The existence of diverse morphotypes and the constantly expanding genome have made evolutionary assessment of members of the Solanum group difficult. The different patterns of seedling growth following germination provide a set of diagnostic tools for analysing the degree of relatedness among these species. Subsequently, species rate and percentage germination and the developmental patterns of seedlings to 10th leaf stage were assessed. In the control, the germination rate and percentages were 0.94 (85%) and 0.09 (80%) for Solanum gilo and S. melongena Golden, respectively. The latter species had a significant increase in rate of germination from 0.09 to 0.11 and 0.89, respectively in the control, 1% KMnO4 dilution and mechanical scarification while no significant increase was observed in all the concentrations of colchicine. The radicles emerged 4 days after soaking and cotyledons were fully spread 3-5 days after and subsequently dropped from 8 days of growth. The first three leaves were elliptic and pinnately veined, initiated in bud from 14 days of radicle growth and were shed after 12 days of growth. The 4th and subsequent leaves were initiated in buds from 18-20 days of radicle growth, revealed the net venation and lobbing of margins characteristic of members of the genus and their growth was indeterminate. The lateral buds were initiated in all seedlings and trichome hairs became prominent on the stems of S. scabrum subsp. scabrum from 54 days after radicle growth. The pattern of germination and seedling growth was remarkably similar for all the species. The seed shape, size and colour distinguished the eight species into individuals with ovoid or flattened-reniform seeds which may either be brown, yellow or pale yellow in colour. Flowers were bisexual with exerted styles while few were staminate or short styled with anthers loosely arranged around the styles. The species common ancestry and close evolutionary history were discussed.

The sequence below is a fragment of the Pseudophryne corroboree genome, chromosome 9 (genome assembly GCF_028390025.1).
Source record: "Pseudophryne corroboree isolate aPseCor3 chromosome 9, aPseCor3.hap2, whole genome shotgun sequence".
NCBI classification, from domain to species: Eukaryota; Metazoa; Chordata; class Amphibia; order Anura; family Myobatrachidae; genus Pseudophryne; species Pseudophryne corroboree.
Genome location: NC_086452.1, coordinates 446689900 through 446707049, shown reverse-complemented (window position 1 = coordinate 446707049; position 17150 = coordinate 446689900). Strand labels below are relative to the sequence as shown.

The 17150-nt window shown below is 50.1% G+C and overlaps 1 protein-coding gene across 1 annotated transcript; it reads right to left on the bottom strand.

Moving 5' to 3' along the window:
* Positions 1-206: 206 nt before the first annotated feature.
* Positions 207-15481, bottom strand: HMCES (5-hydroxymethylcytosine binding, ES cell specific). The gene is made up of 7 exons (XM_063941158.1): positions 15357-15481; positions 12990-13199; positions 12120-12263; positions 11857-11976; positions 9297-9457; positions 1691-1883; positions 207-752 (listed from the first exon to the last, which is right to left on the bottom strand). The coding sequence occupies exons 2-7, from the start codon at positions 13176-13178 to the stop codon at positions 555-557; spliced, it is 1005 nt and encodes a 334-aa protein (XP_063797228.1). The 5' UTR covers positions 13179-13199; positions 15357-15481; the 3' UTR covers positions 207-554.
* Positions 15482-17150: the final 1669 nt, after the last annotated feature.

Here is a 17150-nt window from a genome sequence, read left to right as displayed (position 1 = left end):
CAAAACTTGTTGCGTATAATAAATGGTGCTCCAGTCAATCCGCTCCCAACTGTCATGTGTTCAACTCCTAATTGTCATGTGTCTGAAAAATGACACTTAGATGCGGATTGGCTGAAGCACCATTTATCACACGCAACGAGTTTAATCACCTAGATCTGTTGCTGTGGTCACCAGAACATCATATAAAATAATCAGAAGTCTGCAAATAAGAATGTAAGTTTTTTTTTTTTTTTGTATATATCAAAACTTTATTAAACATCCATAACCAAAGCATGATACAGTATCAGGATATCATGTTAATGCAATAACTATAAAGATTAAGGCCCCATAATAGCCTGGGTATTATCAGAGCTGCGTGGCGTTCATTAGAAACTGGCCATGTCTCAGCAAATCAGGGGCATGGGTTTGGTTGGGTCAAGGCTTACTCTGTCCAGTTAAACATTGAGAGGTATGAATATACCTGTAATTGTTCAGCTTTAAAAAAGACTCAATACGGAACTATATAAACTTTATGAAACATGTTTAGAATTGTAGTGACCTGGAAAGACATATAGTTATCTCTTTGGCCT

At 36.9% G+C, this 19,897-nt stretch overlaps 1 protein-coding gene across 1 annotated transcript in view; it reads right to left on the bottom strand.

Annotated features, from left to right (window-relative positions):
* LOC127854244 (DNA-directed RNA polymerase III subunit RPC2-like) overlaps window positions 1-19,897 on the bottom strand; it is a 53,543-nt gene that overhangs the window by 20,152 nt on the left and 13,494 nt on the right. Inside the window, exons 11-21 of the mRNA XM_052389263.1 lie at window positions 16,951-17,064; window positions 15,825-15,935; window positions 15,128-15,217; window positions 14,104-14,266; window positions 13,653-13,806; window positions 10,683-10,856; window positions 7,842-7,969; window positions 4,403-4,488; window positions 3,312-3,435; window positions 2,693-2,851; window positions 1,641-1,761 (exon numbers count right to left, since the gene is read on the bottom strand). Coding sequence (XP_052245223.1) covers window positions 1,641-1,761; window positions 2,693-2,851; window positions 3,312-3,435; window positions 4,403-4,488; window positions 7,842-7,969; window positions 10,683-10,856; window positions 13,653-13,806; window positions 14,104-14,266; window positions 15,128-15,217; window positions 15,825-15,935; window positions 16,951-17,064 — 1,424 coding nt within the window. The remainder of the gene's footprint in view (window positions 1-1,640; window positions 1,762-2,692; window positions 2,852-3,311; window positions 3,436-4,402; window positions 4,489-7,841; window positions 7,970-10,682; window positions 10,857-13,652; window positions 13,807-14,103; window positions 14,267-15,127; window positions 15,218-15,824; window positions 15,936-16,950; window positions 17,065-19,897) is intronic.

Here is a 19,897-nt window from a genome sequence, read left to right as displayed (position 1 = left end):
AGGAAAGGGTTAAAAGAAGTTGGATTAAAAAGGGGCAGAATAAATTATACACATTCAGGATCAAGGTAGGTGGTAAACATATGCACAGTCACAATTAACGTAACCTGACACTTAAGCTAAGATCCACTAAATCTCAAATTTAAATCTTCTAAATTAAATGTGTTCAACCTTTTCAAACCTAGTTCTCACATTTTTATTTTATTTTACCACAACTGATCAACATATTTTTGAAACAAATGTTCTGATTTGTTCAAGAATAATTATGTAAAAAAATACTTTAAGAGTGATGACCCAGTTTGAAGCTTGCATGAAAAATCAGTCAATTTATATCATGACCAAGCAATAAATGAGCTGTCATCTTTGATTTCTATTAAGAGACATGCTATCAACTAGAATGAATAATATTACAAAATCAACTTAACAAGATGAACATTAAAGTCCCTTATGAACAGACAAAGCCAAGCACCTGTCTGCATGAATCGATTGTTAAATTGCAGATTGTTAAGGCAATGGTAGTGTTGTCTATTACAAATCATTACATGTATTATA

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The seasonal life cycle and developmental processes are critical to plant survival and continue existence (Rathcke and Lacey, 1985) in an unstable but constantly changing environment. Endogenous growth regulators (Joseph et al., 2010) including Salicytic Acid (SA) helps to regulate a number of physiological processes in plants from germination to senescence to ensure adaptation to adverse environmental factors. The characteristic seed dormancy and period of germination determine the success or failure of adaptation by plants amongst communities of pathogens and predators (Harper, 1977; Angevine and Chabot, 1979) and relatedly, the seasonal production of flowers often coincide (Tepedino and Stanton, 1981) with emergence of a community of pollen or nectar dependent pollinators or scavengers. The growth and forage yield in Pearl Millet were significantly affected by the sowing dates (Abd El-Lattief, 2011) and a mid-May cropping regime was recommended for a greater harvest.
The synchronization of two or more mutually dependent communities may also determine the cost of production and success of any cropping season (Oyelana and Ogunwenmo, 2011). Nagananda et al. (2010) reported high germination rate and maximum growth in plantlets of Trigonella foenum graecum from seeds inoculated with 40% concentration of Azobacter and Rhizobium. These micro-organisms and other related ones provide the bio-community and competitive advantage essential for adaptation of this species to its environment.
The period of seed germination, pattern of seedling development, onset of flowers, successful pollination, setting of fruits and production of viable seeds for next generation plants have been ascribed to genetic factors (Holdsworth et al., 2001; Wang et al., 2009). Phenological patterns in plants are often species specific and determine relatedness among community of similar plant species (Ackerly, 2004) and their mode of adaptation and evolutionary history (Pausas et al., 2006). Variation in time of germination and the number of times a species is able to germinate within its growing season or within a year often correlate with its spread and survival.